More options for object set enterable command

Automatically translated from English

There is a multitude of interfaces and rules to be respected. Often, these constraints are linked to the domains of activity. Obviously, some data can be entered or not by the user. For a field that is not enterable, there are two ways of managing the interface:

  • users can still select and copy its content, for example to add it to a report
  • users are not allowed to copy the field or select its content

To allow you to manage all these interface possibilities, the OBJECT SET ENTERABLE command has been enhanced. As a last parameter, the command now supports an integer. This allows you to have a better control over the focusable property for your field. The possibilities are:

  • 0 – non-enterable, and its content can be selected,
  • 1 – enterable,
  • 2 – non-enterable, and its content cannot be selected.

 

OBJECT SET ENTERABLE(*; "Input"; obk not enterable)
OBJECT SET ENTERABLE(*; "Input"; obk enterable)
OBJECT SET ENTERABLE(*; "Input"; obk not enterable not focusable)

Of course, you can use the command as before by passing a boolean as a last parameter. Keep in mind that in this case, the focus status for a non-enterable field differs between binary and project mode. You can find the details of all combinations in the documentation.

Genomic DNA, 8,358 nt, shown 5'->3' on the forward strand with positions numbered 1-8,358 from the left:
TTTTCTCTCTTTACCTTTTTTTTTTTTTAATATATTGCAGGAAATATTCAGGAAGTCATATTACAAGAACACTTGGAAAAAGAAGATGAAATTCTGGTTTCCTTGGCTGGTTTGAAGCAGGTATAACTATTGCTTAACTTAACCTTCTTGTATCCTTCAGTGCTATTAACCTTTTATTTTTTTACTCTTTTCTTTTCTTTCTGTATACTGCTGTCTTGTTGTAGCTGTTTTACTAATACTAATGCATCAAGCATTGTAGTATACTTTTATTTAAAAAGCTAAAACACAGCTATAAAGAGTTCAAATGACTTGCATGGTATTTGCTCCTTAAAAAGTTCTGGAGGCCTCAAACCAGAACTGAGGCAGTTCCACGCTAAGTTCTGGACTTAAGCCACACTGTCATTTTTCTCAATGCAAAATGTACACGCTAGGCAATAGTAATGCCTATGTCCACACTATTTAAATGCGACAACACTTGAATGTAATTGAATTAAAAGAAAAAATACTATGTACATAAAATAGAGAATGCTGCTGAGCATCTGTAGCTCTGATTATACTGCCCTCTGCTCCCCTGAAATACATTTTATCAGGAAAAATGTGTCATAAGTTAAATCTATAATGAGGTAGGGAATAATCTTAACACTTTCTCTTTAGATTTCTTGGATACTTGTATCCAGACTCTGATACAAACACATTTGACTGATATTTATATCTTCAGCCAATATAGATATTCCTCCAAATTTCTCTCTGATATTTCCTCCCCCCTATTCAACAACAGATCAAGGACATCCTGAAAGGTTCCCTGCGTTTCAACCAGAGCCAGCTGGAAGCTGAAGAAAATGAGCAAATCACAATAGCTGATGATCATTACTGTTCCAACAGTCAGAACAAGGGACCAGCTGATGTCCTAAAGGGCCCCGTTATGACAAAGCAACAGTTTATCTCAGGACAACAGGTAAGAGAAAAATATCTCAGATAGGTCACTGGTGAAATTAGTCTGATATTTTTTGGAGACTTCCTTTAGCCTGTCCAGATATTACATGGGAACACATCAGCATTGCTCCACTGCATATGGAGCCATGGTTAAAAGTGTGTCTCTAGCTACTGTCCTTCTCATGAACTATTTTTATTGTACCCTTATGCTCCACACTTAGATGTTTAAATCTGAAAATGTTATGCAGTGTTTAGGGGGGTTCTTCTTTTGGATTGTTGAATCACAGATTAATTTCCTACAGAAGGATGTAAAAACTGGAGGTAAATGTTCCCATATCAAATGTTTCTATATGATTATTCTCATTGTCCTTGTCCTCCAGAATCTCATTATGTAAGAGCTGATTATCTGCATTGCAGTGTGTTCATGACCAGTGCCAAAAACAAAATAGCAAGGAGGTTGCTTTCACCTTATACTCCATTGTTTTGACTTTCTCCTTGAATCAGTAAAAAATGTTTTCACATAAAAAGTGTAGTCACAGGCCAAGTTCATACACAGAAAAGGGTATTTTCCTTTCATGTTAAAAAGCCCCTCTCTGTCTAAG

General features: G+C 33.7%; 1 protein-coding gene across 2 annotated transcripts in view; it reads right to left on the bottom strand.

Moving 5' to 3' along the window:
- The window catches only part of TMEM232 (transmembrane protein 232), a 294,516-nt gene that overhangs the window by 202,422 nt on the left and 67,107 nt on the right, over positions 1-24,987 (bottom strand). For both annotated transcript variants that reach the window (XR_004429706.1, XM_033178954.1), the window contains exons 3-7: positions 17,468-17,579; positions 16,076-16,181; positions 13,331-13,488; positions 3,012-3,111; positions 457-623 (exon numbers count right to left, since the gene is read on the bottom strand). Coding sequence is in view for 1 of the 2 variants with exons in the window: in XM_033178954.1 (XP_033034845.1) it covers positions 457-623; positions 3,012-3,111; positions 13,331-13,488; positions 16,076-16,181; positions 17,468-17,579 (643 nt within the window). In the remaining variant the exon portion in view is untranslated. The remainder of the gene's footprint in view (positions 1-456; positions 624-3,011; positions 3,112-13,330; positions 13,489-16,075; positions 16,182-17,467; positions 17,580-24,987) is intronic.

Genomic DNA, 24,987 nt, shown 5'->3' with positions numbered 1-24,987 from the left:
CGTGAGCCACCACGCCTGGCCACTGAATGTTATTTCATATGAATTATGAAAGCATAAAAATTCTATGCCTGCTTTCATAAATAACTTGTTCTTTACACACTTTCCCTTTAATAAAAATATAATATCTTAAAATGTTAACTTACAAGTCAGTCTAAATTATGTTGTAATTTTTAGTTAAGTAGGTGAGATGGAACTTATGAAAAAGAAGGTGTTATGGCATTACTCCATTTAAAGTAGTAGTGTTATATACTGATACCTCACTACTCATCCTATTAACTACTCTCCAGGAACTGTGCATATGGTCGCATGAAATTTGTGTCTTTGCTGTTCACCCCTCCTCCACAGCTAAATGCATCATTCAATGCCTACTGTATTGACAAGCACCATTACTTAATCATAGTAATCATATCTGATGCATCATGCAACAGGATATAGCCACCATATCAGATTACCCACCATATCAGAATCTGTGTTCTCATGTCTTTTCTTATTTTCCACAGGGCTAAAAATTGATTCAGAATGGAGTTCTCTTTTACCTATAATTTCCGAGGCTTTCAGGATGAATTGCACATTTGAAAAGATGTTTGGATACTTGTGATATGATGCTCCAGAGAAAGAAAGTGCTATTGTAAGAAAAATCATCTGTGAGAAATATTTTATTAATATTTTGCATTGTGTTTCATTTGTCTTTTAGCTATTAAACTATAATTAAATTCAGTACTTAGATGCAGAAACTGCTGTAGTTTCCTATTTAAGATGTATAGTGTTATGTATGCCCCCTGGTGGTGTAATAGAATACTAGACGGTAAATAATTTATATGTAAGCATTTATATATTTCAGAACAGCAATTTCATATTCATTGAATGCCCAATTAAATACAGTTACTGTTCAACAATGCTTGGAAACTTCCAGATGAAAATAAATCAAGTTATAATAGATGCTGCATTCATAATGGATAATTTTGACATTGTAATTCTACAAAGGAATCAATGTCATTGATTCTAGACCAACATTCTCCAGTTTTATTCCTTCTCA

• False – non-enterable,
  • True – enterable

 

OBJECT SET ENTERABLE(*; "Input"; False)
OBJECT SET ENTERABLE(*; "Input"; True)

For more details, the documentation for the OBJECT SET ENTERABLE command is here.

Vanessa Talbot

• Product Owner •

Vanessa Talbot joined 4D Program team in June, 2014. As a Product Owner, she is in charge of writing the user stories then translating it to functional specifications. Her role is also to make sure that the feature implementation delivered is meeting the customer need.

Since her arrival, she has worked to define key features in 4D. She has worked on most of preemptive multi-threading new features and also on a very complex subject: the new architecture for engined application. Vanessa has a degree from Telecom Saint-Etienne. She began her career at the Criminal Research Institute as a developer for the audiovisual department. She has also worked in media and medical fields as expert in technical support, production as well as documenting new features.